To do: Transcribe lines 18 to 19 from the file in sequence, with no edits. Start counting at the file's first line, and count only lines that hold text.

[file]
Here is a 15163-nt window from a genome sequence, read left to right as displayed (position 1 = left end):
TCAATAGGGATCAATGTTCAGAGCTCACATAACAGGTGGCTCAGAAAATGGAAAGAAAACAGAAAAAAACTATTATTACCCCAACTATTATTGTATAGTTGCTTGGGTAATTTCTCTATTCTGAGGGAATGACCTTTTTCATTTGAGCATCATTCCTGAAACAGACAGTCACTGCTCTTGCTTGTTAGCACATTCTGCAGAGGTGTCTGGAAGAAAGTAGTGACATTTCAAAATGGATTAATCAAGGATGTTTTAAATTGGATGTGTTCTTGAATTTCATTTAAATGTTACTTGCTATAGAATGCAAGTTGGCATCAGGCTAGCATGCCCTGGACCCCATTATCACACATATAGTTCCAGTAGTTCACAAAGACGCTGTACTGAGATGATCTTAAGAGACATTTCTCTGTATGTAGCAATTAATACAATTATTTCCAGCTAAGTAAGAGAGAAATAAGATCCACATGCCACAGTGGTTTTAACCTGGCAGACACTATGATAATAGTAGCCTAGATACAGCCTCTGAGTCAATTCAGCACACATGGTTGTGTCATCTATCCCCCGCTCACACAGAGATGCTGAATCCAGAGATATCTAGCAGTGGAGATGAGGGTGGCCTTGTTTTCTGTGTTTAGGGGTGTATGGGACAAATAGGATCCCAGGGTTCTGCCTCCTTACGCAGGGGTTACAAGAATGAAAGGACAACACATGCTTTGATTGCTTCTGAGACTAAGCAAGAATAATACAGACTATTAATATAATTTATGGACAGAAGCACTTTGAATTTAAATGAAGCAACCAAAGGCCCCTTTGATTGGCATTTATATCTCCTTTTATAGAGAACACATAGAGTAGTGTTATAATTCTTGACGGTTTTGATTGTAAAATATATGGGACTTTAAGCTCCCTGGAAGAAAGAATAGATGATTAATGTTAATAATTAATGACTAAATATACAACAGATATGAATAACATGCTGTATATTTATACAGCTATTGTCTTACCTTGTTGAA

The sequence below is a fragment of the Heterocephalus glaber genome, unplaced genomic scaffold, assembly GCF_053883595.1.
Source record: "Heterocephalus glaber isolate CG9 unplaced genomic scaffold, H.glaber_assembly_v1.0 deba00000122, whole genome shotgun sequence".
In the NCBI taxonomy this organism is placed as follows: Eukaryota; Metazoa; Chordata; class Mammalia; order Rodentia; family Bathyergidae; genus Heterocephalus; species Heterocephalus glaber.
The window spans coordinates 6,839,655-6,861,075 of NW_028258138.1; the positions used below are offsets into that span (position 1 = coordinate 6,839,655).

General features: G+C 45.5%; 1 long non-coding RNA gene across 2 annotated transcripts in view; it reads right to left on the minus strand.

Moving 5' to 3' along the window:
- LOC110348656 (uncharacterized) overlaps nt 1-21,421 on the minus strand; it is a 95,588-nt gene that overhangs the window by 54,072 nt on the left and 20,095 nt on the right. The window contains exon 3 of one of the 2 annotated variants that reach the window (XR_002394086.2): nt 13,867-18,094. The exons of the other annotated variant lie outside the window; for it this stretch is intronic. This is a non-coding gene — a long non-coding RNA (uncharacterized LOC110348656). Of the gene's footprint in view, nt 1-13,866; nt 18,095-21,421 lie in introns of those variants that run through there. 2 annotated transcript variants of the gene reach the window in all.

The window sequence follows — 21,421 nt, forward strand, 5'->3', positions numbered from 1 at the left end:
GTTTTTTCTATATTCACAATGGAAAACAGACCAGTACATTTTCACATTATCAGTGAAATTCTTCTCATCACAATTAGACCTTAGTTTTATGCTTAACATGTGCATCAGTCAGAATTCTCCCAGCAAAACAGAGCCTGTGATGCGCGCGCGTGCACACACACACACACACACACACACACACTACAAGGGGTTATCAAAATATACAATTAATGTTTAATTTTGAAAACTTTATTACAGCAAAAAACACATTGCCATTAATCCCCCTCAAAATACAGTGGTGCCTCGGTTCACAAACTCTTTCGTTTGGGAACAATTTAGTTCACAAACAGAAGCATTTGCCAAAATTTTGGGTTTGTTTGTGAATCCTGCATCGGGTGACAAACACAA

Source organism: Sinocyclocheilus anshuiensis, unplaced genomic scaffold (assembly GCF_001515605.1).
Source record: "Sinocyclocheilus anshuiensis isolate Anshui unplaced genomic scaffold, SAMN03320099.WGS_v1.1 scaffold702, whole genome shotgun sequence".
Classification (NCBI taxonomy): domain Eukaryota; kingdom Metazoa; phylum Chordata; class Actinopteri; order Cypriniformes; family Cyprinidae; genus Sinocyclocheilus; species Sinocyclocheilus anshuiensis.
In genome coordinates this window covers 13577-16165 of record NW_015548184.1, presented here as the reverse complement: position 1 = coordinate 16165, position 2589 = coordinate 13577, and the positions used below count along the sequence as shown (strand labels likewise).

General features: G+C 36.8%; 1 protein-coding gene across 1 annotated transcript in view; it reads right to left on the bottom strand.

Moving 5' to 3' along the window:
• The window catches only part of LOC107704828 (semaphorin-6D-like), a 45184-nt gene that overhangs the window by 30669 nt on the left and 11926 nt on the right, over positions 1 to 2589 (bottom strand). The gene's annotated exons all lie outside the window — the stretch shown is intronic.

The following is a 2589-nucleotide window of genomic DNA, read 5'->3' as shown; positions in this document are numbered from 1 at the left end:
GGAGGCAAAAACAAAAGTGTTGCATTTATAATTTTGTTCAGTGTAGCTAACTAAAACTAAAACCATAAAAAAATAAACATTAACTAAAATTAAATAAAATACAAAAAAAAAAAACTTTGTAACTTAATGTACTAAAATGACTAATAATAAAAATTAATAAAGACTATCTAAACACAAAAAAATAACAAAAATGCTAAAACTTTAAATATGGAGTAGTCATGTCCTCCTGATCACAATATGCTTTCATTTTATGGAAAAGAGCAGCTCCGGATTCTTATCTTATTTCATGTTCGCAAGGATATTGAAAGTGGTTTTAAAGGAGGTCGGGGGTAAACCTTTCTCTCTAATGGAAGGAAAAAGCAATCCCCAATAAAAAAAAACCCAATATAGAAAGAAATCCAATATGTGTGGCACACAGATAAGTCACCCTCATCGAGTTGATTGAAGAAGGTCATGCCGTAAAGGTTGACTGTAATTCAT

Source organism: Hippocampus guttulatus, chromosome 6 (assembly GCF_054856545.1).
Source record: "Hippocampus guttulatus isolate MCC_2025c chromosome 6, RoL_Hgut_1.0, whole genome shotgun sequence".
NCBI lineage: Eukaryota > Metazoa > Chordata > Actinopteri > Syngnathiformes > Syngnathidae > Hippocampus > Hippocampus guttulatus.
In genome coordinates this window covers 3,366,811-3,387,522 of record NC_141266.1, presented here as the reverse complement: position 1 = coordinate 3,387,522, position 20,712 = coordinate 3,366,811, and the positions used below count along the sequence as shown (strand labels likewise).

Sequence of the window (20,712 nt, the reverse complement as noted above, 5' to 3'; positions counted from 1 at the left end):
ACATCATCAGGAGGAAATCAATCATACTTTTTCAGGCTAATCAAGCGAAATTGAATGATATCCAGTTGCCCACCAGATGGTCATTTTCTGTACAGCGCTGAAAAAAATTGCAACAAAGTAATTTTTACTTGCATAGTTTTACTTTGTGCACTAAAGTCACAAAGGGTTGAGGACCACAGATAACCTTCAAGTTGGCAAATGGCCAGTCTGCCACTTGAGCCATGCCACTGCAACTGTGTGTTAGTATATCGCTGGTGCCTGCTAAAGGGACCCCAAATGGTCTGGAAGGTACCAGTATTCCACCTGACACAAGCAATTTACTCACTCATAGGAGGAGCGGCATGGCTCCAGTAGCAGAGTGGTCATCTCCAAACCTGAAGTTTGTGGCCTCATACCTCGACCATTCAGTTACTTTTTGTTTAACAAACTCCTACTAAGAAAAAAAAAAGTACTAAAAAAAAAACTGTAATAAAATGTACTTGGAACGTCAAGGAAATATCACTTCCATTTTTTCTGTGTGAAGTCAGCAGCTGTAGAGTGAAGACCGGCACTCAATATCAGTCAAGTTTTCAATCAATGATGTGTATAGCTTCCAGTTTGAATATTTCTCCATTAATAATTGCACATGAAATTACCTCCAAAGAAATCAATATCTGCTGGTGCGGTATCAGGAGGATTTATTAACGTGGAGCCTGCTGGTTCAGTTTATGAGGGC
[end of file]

• The window catches only part of LOC107704828 (semaphorin-6D-like), a 45184-nt gene that overhangs the window by 30669 nt on the left and 11926 nt on the right, over positions 1 to 2589 (bottom strand). The gene's annotated exons all lie outside the window — the stretch shown is intronic.

The following is a 2589-nucleotide window of genomic DNA, read 5'->3' as shown; positions in this document are numbered from 1 at the left end: